He may know a thing or two about Valleys…

and that’s roof valleys (in his previous life as television building presenter), because seemingly Cr Cull’s economic analysis is excessively pessimistic. His assessment of the peaks and valleys of economic modelling seem somewhat less accurate than his building acumen.

Writing in his opinion piece in the ODT today (4.12.08), Cr Cull was unsurprisingly pushing the ‘current economic conditions’ line as the reason for halting the stadium development. Making reference to unnamed “Eminent economists”, Cr Cull claims that we are in the “worst global recession in a century, predicting a longer and deeper slump than first anticipated.”

Further he claimed “business outlook for the medium term is negative” and that “Unfortunately, much worse is on its way.” Very gloomy indeed. However it is a shame that those unnamed economists seem to be at odds with both the very conservative economic think tank the New Zealand Institute of Economic Research’s (NZIER) own forecast released 1 Dec, and that of the Governor of the Reserve Bank, Dr Bollard.

The NZIER states “New Zealand’s first recession in nearly a decade should be a shallow one”, with Dr Bollard reinforcing that “If you want to be technical about it we believe the recession has ended and we have positive but very low growth for the next four quarters”. Indeed during the unprecedented announced cut in the Official Cash Rate (OCR) today by 150 basis points (or 1.5% to you and me) to 5% today, Dr Bollard predicted a somewhat rosy and positive 4.1% growth for 2011, which just happens to be when the projected opening of the stadium will be.

I would be more than willing to listen to conservative and cautious predictions, including the likes of those from Cr Cull, if those were based on named “Eminent economists”, and we could verify their data. In the mean time the likes of the Reserve Bank and the NZIER are credible sources, who while acknowledging the severity of the economic downturn, are relying on the facts and figures of economic forecasting to paint a picture that is at odds with that Cr Cull.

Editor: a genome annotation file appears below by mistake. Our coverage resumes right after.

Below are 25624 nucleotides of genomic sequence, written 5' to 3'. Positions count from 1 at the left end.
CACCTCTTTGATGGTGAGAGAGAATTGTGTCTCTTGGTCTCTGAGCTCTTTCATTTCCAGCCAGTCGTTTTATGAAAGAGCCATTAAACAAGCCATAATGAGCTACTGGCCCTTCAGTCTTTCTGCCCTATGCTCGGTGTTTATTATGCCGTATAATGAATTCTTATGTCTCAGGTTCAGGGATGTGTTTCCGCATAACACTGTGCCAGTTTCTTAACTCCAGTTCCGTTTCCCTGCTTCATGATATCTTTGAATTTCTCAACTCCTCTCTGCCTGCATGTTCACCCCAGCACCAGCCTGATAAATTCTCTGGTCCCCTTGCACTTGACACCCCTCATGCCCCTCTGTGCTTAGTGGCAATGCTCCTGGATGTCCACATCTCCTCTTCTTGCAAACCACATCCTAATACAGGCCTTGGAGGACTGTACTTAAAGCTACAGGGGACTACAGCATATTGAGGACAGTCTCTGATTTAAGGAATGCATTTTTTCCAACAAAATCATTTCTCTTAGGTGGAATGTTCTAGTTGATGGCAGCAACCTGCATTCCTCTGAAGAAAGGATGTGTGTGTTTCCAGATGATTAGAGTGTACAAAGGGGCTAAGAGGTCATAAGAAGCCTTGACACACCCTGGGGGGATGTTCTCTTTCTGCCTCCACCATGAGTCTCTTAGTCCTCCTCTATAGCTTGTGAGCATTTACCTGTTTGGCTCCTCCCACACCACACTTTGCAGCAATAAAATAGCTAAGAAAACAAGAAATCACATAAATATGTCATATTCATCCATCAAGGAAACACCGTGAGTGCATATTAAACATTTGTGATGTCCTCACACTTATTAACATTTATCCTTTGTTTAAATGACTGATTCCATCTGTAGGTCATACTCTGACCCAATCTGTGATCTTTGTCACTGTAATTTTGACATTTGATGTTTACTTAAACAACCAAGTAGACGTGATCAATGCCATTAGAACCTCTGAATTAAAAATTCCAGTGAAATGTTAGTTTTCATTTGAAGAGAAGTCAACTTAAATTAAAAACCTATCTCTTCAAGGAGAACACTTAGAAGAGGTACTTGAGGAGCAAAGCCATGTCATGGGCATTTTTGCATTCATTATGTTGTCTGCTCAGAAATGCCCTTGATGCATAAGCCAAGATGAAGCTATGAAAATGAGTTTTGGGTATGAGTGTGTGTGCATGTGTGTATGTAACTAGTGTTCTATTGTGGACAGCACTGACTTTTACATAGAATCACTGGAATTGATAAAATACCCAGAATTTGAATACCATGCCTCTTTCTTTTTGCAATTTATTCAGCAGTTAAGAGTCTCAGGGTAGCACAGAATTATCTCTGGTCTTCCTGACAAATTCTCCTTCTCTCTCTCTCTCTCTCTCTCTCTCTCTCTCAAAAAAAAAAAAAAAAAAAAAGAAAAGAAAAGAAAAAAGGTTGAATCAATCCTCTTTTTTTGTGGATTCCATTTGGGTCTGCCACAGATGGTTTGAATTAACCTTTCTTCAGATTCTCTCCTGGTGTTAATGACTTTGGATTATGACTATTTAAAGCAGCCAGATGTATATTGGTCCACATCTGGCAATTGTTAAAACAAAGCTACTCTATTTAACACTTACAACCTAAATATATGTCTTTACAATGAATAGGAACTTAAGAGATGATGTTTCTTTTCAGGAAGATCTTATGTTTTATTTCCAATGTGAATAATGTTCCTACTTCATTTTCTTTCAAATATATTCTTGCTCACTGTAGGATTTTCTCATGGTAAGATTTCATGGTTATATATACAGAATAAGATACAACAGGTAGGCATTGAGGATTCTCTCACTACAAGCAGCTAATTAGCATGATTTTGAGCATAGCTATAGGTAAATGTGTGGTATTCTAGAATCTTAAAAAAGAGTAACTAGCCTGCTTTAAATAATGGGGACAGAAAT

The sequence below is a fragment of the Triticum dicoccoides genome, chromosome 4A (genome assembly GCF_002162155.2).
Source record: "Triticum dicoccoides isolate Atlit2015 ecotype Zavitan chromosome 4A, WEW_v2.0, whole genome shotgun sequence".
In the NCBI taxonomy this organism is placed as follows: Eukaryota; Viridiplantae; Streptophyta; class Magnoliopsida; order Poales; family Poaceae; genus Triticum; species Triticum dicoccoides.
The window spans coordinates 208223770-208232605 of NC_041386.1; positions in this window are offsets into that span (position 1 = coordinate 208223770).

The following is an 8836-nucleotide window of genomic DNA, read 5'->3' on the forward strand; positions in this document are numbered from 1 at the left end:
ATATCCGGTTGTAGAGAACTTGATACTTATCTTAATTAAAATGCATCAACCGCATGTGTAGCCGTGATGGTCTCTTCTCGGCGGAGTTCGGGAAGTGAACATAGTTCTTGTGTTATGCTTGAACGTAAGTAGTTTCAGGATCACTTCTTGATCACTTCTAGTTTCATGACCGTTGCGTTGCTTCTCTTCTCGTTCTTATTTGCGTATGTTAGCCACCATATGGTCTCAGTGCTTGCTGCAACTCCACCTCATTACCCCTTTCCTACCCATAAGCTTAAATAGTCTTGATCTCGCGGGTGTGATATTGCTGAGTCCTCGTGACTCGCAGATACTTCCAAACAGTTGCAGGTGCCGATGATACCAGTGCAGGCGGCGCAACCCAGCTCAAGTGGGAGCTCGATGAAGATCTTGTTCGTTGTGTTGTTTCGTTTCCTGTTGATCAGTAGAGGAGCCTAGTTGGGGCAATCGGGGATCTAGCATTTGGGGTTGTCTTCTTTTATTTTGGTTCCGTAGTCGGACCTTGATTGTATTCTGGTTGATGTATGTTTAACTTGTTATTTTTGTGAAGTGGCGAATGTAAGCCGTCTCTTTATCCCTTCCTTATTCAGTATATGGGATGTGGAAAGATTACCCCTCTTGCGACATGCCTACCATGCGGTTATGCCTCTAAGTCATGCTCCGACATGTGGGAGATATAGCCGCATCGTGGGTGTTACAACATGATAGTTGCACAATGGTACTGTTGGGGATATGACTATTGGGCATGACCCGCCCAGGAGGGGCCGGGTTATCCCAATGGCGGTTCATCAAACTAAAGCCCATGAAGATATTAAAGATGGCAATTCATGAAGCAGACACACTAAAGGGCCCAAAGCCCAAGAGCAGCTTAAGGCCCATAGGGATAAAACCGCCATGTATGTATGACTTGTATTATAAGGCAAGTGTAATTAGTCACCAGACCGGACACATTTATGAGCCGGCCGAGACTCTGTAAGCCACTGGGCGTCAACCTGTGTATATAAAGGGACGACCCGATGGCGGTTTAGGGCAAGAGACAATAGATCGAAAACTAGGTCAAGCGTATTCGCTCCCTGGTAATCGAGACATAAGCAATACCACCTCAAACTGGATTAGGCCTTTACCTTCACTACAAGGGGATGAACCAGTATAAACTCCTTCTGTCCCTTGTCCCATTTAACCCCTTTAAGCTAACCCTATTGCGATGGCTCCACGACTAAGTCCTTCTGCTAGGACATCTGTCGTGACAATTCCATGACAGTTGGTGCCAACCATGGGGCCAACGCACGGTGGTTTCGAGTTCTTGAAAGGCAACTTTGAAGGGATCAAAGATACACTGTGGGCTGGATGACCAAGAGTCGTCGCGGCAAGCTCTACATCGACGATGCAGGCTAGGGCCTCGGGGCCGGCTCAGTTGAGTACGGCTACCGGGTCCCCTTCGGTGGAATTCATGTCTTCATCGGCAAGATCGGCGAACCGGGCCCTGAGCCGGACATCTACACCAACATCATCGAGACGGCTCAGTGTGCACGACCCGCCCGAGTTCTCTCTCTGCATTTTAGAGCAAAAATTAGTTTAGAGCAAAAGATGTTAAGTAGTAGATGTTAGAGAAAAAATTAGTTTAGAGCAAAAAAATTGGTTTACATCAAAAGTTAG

Below is the graphical predictions for the economy as laid out by the NZEIR, which as we can all see, are again at odds with the picture painted by Cr Cull in the ODT. I feel very uneasy with Councillors being so pessimistic (as I am with ones frivolously over the top), seemingly it isn’t the role of a councillor to to use somewhat erroneous predictions of doom and gloom to halt major public spending programs.


Source: NZIER

Indeed in the very same newspaper, the Otago Chamber of Commerce, while painting a gloomy picture for the region stated that it was their wish to see “Practical solutions were needed, including reconsidering rates relief packages, supporting local companies and their products, and bringing forward the council’s budgeted expenditure – for projects big and small – where possible to stimulate the economy, he said.”. Further, chief executive of the Otago Chamber of Commerce John Christie added “I definitely think this is not the time to retrench”. This would be at odds with both Cr Cull and the actions of the errant Mayor of Auckland, the radical John Banks, who’s economic plan for the city involves massive cuts in spending, resembles that of the 1930s governments who only worsened the economic collapse bought about by the stock market crash of 1929. Governments and economists have learnt the lessons of 1929, and adopted a Keynesian approach to fiscal stimulation, that of spending and intervention, rather than wishing the market will sort itself out.